- Both C and Fortran interfaces.
software, released under the GNU General Public License (GPL, see FFTW license).
(Non-free licenses may also be purchased from MIT, for users who do not want their programs protected by
the GPL. Contact us for details.) (See also the FAQ.)
If you are still using
FFTW 2.x, please note that FFTW 2.x was last updated in 1999
and it is obsolete. Please upgrade to FFTW 3.x. The API of FFTW 3.x
is incompatible with that of FFTW 2.x, for reasons of
performance and generality (see
First, read the FFTW Frequently Asked Questions
Manual: HTML or PDF.
the fftw-wisdom and fftw-wisdom-to-conf utilities.
For general questions about Fourier transforms, see our links to FFT-related resources. People often ask
us how to compute a subset of the FFT outputs, so we have posted a
short discussion of pruned FFTs.
We benchmarked FFTW against many other FFT programs, in one to
three dimensions, on a variety of platforms. You can view the results
from this benchmark, or download it to run on your own machine and
compiler, at the benchFFT web
An audio interview of the FFTW authors is available from the RCE podcast program.
Versions 3.3.5 and 2.1.5 of FFTW may be downloaded from this site. Feel free to post
FFTW on your own site, but be sure to tell us so that we can link to
your page and notify you of updates to the software.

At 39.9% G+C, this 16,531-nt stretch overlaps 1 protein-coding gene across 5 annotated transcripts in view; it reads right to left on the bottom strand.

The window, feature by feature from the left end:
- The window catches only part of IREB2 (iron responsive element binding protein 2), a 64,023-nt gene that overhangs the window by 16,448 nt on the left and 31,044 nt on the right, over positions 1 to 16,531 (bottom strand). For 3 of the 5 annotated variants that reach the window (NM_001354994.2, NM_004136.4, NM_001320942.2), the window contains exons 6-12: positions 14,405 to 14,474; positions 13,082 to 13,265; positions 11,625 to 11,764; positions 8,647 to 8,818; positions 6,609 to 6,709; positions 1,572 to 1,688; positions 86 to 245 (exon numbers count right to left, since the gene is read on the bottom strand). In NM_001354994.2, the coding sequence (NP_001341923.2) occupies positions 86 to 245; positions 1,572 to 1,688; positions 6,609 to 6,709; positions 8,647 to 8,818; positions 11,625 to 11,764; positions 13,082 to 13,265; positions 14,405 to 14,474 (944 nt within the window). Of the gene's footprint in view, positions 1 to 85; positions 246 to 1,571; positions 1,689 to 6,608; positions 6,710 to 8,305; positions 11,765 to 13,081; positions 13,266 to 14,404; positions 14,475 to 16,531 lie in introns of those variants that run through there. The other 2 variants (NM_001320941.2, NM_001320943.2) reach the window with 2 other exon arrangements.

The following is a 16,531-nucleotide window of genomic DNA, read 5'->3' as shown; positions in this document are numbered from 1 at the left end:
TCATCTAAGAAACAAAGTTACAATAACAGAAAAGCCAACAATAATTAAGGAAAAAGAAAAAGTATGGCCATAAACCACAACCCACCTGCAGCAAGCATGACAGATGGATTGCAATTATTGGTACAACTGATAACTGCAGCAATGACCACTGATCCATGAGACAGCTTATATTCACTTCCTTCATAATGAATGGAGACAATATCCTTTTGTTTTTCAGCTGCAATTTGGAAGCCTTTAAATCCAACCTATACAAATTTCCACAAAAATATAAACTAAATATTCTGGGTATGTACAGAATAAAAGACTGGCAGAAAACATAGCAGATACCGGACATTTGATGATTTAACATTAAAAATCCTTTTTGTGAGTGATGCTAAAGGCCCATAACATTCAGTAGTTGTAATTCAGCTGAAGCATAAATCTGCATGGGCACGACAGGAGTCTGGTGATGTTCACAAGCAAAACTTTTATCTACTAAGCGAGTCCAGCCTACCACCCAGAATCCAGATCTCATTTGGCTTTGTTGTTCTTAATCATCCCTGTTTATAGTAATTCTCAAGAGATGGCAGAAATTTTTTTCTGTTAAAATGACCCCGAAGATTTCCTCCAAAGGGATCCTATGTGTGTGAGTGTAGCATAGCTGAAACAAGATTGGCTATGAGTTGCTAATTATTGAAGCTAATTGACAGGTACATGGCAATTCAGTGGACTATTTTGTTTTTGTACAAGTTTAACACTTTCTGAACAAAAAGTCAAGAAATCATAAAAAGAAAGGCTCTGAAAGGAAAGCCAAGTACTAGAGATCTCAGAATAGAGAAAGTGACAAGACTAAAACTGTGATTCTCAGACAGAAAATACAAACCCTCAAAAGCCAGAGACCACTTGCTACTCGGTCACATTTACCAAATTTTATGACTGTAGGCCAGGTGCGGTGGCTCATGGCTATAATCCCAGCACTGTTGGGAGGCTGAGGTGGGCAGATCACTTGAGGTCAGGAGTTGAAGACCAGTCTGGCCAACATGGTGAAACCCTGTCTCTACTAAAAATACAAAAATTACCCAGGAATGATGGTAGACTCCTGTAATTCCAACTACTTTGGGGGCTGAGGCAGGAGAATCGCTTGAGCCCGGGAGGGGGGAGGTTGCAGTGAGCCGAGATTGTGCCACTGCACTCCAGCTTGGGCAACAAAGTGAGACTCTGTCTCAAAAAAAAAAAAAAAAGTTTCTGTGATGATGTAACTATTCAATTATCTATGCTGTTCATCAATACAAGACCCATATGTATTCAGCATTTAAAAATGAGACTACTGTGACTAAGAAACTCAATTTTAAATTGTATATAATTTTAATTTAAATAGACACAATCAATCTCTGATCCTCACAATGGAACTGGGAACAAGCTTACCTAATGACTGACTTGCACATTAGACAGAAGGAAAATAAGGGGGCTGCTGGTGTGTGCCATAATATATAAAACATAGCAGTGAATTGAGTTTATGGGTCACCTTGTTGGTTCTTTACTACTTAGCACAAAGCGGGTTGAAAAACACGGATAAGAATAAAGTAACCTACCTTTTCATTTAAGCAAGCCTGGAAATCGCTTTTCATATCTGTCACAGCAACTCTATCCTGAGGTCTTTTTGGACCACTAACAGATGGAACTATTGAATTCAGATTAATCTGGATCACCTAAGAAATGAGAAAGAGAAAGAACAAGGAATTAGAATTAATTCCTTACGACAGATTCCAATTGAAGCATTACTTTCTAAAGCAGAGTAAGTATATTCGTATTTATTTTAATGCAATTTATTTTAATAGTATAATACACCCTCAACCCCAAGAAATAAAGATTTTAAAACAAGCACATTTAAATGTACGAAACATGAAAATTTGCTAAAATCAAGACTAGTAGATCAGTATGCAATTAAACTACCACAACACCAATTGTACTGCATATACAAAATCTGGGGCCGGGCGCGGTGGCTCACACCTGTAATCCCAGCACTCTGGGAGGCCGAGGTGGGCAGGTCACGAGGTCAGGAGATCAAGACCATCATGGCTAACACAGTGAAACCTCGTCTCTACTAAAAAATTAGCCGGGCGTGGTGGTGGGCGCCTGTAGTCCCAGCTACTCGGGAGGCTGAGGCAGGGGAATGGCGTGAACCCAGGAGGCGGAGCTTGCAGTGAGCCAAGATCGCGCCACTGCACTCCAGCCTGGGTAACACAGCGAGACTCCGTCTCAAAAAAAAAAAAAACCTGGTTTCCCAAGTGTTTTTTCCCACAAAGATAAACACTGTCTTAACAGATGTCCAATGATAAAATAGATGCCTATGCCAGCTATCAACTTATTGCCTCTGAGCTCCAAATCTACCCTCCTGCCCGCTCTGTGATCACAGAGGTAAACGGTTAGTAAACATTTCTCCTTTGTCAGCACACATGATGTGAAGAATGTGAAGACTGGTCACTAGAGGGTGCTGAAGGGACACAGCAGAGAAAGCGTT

- BibTeX file of FFTW references.
- The most current general paper about FFTW, and the preferred FFTW
reference: Matteo Frigo and Steven G. Johnson,
"The Design and Implementation of
FFTW3," Proceedings of the IEEE 93 (2),
216–231 (2005). Invited paper, Special Issue on Program
Generation, Optimization, and Platform Adaptation. [Link is to
our preprint of published article; also
in Postscript. Official issue
FFTs in Practice, our chapter in the online book Fast Fourier
Transforms edited by C. S. Burrus.
- "A Fast Fourier Transform Compiler," by
Matteo Frigo, in the Proceedings of the 1999 ACM SIGPLAN Conference on
Programming Language Design and Implementation
(PLDI '99), Atlanta,
Georgia, May 1999. This paper describes the guts of the FFTW codelet
generator. (Also in Postscript.
The slides from the talk are also
- An earlier (and somewhat out of date) paper on FFTW was published
in the 1998 ICASSP conference proceedings (vol. 3, pp. 1381-1384) with
the title "FFTW: An Adaptive Software
Architecture for the FFT" (also in Postscript), by M. Frigo and